Part of this was driven by legal requirements. But the company also sees this as a way to help communities access better services. “We cannot be the government,” says Juan Luis Kruger, CEO of Minsur. “But at least our presence can be a way to ensure some of the social services provided by the government reach these communities.”

Listening and learning

One unique approach to community engagement has been the efforts made by Newmont. After moving the Yanacocha corporate office from Lima to Cajamarca, the city nearest its operations, it commissioned the Centre for Social Responsibility in Mining (CSRM) and CCPM Grupo Consultor to conduct research into local needs.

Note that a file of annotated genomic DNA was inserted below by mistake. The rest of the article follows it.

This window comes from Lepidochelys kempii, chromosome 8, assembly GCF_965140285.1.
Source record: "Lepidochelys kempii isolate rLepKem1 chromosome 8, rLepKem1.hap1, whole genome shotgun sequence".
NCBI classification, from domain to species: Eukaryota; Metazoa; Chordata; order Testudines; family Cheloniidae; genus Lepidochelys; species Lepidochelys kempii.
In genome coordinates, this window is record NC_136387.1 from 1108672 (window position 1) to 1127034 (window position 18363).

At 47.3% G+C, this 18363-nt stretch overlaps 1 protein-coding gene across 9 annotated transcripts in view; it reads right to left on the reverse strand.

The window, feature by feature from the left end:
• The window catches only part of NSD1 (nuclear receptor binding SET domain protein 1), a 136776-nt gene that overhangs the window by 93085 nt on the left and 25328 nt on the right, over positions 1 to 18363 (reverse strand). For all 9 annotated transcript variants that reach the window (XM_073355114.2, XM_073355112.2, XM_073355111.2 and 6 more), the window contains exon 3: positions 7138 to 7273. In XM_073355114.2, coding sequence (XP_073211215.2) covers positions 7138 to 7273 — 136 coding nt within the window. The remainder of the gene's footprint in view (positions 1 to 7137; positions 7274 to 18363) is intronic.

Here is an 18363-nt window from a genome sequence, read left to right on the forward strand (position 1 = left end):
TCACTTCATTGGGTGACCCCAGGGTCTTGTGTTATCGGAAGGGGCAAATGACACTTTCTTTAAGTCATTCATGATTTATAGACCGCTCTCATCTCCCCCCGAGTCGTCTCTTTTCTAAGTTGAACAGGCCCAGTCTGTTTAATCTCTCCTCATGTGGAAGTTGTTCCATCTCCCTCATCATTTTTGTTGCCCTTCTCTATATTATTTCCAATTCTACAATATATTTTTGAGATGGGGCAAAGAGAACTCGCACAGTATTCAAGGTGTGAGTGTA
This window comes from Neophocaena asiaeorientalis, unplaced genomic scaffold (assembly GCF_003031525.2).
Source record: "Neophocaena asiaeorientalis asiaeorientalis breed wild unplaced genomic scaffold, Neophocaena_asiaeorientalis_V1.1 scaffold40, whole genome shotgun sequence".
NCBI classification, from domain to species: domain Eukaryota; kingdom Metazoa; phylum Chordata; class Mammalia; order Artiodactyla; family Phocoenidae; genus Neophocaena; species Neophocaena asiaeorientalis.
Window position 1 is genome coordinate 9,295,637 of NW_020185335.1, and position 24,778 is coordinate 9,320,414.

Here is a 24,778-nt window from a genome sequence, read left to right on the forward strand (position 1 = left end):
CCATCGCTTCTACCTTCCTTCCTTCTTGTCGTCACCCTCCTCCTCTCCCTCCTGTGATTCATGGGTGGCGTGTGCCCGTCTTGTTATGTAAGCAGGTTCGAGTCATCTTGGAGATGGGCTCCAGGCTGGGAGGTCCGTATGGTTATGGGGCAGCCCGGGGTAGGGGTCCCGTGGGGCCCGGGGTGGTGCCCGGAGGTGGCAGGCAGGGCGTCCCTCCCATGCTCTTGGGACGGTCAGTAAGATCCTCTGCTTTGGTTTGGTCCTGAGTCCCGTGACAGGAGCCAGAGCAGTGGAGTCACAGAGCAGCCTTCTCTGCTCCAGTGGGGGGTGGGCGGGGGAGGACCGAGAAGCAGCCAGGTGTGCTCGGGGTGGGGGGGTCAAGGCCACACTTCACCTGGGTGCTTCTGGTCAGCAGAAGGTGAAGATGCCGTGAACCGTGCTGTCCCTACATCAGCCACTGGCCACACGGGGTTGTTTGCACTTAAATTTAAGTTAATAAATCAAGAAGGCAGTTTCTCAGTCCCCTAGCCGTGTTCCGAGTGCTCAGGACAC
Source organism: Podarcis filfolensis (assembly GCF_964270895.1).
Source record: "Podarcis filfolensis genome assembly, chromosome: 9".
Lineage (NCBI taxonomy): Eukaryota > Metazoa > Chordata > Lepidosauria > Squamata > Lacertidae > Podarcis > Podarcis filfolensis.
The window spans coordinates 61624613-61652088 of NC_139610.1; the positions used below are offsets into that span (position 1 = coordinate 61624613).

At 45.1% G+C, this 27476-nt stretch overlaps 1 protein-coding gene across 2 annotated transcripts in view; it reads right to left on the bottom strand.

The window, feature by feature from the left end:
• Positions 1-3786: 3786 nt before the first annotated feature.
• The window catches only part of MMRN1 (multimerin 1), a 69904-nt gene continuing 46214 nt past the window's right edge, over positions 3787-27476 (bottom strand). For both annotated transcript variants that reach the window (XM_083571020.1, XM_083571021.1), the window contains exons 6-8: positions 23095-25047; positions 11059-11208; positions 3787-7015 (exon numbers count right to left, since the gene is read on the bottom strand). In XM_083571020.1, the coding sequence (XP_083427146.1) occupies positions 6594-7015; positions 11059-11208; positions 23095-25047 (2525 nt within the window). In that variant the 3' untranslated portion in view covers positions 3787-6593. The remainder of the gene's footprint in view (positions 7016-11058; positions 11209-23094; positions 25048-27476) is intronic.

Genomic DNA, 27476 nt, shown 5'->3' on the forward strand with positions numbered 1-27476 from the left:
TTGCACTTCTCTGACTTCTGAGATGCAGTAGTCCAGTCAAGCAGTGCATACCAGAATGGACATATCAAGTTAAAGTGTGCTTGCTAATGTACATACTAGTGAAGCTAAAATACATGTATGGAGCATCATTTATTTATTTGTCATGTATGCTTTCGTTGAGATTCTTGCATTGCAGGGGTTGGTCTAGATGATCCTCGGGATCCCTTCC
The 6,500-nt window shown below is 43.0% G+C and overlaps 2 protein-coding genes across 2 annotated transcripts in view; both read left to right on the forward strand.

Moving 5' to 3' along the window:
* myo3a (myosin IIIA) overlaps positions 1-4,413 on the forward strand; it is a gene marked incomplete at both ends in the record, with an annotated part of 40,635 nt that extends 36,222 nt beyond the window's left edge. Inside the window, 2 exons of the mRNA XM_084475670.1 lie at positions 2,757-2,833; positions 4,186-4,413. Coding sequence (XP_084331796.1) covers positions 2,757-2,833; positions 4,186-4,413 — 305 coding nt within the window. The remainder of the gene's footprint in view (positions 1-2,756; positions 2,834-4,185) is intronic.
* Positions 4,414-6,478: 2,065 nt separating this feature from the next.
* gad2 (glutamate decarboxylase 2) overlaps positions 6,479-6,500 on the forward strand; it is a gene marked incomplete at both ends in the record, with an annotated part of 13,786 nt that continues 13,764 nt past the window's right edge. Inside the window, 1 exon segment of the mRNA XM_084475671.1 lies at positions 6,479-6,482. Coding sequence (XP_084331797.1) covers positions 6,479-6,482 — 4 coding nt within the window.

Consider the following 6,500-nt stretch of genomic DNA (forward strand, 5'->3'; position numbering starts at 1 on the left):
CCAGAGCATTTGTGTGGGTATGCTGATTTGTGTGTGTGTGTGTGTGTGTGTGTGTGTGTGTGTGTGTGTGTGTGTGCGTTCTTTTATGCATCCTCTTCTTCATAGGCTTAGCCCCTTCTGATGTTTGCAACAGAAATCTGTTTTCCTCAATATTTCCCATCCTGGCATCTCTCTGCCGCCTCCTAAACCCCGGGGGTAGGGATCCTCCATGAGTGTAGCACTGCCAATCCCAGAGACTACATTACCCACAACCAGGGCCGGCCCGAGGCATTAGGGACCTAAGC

The study, “Listening to the city of Cajamarca,” produced insights from which the company could learn. “What came out loud and clear was that they resented the fact that we were not providing enough opportunities for local communities,” says Velarde.

As a result, the company worked with the Chamber of Commerce to create opportunities for local contractors and to establish transparency in selection processes. “In less than two years, we increased the level of local contractors more than 120%,” says Velarde.

Another critical lesson to emerge from the study was the need to communicate more effectively with local communities. “And not only through one or two people,” says Velarde. “Having the whole regional team engaging with communities makes a big difference. It sends a message that we want to be part of Cajamarca and to listen to what they have to say.”